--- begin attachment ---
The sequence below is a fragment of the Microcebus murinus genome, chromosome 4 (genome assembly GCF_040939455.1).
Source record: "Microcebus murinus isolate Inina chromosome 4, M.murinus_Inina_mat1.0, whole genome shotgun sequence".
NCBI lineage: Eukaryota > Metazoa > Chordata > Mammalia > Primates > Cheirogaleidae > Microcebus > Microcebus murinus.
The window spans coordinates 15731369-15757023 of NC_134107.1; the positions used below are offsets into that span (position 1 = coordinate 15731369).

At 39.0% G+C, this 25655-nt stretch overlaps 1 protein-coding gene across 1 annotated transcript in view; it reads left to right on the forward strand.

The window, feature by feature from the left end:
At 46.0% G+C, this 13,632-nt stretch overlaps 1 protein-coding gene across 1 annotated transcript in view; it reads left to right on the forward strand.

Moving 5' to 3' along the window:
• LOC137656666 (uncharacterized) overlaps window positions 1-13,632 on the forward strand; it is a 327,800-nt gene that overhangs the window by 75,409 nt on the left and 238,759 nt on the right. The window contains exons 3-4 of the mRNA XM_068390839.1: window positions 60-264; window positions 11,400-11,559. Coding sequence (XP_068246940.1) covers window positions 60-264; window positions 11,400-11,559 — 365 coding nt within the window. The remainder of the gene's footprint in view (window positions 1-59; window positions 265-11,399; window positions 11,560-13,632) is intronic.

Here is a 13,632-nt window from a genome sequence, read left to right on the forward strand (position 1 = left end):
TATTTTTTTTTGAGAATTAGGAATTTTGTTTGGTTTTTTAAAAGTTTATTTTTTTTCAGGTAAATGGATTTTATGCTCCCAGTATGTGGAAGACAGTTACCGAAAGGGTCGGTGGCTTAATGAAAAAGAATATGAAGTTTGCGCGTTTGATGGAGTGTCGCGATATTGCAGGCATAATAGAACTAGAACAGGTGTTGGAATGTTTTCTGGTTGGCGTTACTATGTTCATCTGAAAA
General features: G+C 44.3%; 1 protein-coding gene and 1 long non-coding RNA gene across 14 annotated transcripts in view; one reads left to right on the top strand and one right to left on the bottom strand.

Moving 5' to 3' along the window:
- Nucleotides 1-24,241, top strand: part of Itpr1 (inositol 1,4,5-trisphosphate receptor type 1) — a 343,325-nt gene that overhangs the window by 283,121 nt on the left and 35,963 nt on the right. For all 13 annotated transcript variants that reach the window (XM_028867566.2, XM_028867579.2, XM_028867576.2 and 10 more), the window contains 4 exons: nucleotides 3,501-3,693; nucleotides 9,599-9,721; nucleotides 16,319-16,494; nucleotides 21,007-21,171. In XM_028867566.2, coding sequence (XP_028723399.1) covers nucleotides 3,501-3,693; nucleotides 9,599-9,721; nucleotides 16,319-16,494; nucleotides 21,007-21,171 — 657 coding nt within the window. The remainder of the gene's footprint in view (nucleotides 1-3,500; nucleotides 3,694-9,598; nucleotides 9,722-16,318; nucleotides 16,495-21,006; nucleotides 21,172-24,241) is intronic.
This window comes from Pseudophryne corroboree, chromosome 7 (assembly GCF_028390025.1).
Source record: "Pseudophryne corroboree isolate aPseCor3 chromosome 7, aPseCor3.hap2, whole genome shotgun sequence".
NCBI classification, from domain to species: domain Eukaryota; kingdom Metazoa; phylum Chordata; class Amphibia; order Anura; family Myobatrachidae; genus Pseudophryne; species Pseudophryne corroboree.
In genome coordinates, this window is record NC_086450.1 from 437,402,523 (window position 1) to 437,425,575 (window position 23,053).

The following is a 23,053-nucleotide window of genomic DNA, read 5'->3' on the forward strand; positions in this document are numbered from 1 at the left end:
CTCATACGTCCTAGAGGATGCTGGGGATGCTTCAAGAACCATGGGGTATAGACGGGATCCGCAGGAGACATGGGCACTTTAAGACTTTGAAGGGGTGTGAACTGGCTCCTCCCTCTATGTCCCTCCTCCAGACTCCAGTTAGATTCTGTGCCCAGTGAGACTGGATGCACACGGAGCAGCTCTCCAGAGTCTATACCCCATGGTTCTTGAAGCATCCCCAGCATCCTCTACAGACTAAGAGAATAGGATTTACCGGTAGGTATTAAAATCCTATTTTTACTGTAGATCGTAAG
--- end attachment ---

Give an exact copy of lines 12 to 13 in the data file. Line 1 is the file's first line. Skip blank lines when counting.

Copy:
General features: G+C 44.3%; 1 protein-coding gene and 1 long non-coding RNA gene across 14 annotated transcripts in view; one reads left to right on the top strand and one right to left on the bottom strand.

Moving 5' to 3' along the window: